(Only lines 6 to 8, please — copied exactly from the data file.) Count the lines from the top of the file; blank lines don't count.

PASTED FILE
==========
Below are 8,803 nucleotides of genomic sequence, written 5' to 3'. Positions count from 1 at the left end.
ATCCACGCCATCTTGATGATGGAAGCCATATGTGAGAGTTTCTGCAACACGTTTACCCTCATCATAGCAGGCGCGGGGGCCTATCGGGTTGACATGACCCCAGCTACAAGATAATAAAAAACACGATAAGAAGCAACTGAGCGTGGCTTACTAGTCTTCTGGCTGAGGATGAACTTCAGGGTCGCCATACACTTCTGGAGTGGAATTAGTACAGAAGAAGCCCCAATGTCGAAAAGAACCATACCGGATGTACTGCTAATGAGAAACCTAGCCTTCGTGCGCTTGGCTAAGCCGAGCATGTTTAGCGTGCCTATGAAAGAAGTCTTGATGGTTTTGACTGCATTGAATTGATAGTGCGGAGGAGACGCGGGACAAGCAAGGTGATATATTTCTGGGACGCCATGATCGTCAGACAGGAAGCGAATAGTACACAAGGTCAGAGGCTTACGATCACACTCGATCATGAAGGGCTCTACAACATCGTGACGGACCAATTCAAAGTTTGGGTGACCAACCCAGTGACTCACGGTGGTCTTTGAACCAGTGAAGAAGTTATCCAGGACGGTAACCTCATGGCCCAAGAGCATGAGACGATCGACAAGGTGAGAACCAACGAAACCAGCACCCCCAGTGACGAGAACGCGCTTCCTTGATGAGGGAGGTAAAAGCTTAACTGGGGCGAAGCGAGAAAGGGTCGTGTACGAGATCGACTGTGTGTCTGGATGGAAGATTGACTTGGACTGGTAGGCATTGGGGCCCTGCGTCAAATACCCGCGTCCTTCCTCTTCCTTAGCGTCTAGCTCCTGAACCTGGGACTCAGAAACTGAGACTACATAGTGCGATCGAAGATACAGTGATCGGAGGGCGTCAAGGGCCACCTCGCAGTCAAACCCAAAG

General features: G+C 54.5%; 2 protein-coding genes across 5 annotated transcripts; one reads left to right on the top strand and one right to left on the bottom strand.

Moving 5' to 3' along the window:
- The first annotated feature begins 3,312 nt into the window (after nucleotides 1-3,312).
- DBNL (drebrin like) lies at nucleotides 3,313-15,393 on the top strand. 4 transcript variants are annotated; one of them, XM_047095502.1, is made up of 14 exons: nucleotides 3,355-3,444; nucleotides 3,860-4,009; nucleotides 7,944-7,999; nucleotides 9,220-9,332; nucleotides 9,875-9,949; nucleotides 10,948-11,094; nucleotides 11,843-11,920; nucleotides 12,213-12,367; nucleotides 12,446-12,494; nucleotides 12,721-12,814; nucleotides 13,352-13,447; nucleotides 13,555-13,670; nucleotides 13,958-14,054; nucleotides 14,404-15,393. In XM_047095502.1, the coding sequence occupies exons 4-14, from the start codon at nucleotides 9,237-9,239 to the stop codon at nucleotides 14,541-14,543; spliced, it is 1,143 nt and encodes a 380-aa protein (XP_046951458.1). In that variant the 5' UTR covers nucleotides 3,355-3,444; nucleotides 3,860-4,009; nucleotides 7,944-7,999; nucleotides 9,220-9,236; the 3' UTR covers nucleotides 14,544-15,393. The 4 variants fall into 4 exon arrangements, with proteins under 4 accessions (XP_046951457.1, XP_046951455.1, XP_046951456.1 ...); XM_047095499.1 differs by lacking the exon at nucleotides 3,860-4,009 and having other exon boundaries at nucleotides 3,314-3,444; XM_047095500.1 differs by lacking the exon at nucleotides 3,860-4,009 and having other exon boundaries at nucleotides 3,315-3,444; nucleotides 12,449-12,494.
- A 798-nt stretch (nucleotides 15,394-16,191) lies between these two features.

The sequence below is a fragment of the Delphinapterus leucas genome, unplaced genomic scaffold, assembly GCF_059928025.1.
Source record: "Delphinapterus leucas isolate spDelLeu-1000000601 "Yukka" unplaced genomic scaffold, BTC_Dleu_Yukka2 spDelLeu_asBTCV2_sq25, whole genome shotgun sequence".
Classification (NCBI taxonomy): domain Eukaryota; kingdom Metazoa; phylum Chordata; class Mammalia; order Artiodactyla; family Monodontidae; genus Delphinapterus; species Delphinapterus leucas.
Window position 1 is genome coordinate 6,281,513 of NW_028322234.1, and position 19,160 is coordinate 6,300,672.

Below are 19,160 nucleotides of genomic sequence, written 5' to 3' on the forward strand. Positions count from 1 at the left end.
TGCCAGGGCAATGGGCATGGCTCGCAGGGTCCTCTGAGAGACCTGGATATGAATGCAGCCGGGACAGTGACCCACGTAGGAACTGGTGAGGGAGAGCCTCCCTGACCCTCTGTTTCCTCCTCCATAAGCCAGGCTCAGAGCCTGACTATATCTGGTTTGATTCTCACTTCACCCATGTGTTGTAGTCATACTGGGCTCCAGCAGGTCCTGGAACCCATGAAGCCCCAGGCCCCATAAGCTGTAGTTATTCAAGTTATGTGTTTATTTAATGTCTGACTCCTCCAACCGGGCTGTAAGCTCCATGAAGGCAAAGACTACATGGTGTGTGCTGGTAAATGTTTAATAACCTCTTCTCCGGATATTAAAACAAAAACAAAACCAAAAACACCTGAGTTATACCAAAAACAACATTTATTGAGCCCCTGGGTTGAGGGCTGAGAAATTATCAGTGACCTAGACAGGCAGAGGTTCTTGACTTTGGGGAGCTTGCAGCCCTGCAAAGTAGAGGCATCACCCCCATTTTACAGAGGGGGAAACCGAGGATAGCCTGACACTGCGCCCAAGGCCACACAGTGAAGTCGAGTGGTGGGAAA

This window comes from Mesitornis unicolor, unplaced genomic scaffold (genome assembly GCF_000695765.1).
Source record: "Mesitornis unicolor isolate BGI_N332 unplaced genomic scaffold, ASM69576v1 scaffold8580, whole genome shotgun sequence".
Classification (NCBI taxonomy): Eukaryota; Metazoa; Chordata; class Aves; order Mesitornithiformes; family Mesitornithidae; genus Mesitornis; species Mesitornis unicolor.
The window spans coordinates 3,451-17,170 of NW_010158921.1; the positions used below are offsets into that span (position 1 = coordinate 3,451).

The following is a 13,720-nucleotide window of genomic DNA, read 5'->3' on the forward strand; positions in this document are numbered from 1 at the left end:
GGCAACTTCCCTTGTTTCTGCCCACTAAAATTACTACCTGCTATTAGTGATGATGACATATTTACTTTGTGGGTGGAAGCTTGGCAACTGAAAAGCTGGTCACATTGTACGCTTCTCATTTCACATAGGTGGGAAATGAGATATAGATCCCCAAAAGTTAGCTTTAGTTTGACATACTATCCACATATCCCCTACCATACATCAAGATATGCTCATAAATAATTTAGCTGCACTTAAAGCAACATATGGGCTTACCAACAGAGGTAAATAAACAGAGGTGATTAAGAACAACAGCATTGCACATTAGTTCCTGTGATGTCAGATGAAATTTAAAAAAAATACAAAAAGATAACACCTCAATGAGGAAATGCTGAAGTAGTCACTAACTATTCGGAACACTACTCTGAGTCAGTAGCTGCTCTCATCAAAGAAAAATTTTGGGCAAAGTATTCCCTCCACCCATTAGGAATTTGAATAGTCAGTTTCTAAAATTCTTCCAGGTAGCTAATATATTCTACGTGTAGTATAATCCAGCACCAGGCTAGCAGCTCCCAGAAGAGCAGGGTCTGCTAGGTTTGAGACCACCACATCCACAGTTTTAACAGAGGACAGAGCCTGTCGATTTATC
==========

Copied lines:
- DBNL (drebrin like) lies at nucleotides 3,313-15,393 on the top strand. 4 transcript variants are annotated; one of them, XM_047095502.1, is made up of 14 exons: nucleotides 3,355-3,444; nucleotides 3,860-4,009; nucleotides 7,944-7,999; nucleotides 9,220-9,332; nucleotides 9,875-9,949; nucleotides 10,948-11,094; nucleotides 11,843-11,920; nucleotides 12,213-12,367; nucleotides 12,446-12,494; nucleotides 12,721-12,814; nucleotides 13,352-13,447; nucleotides 13,555-13,670; nucleotides 13,958-14,054; nucleotides 14,404-15,393. In XM_047095502.1, the coding sequence occupies exons 4-14, from the start codon at nucleotides 9,237-9,239 to the stop codon at nucleotides 14,541-14,543; spliced, it is 1,143 nt and encodes a 380-aa protein (XP_046951458.1). In that variant the 5' UTR covers nucleotides 3,355-3,444; nucleotides 3,860-4,009; nucleotides 7,944-7,999; nucleotides 9,220-9,236; the 3' UTR covers nucleotides 14,544-15,393. The 4 variants fall into 4 exon arrangements, with proteins under 4 accessions (XP_046951457.1, XP_046951455.1, XP_046951456.1 ...); XM_047095499.1 differs by lacking the exon at nucleotides 3,860-4,009 and having other exon boundaries at nucleotides 3,314-3,444; XM_047095500.1 differs by lacking the exon at nucleotides 3,860-4,009 and having other exon boundaries at nucleotides 3,315-3,444; nucleotides 12,449-12,494.
- A 798-nt stretch (nucleotides 15,394-16,191) lies between these two features.

The sequence below is a fragment of the Delphinapterus leucas genome, unplaced genomic scaffold, assembly GCF_059928025.1.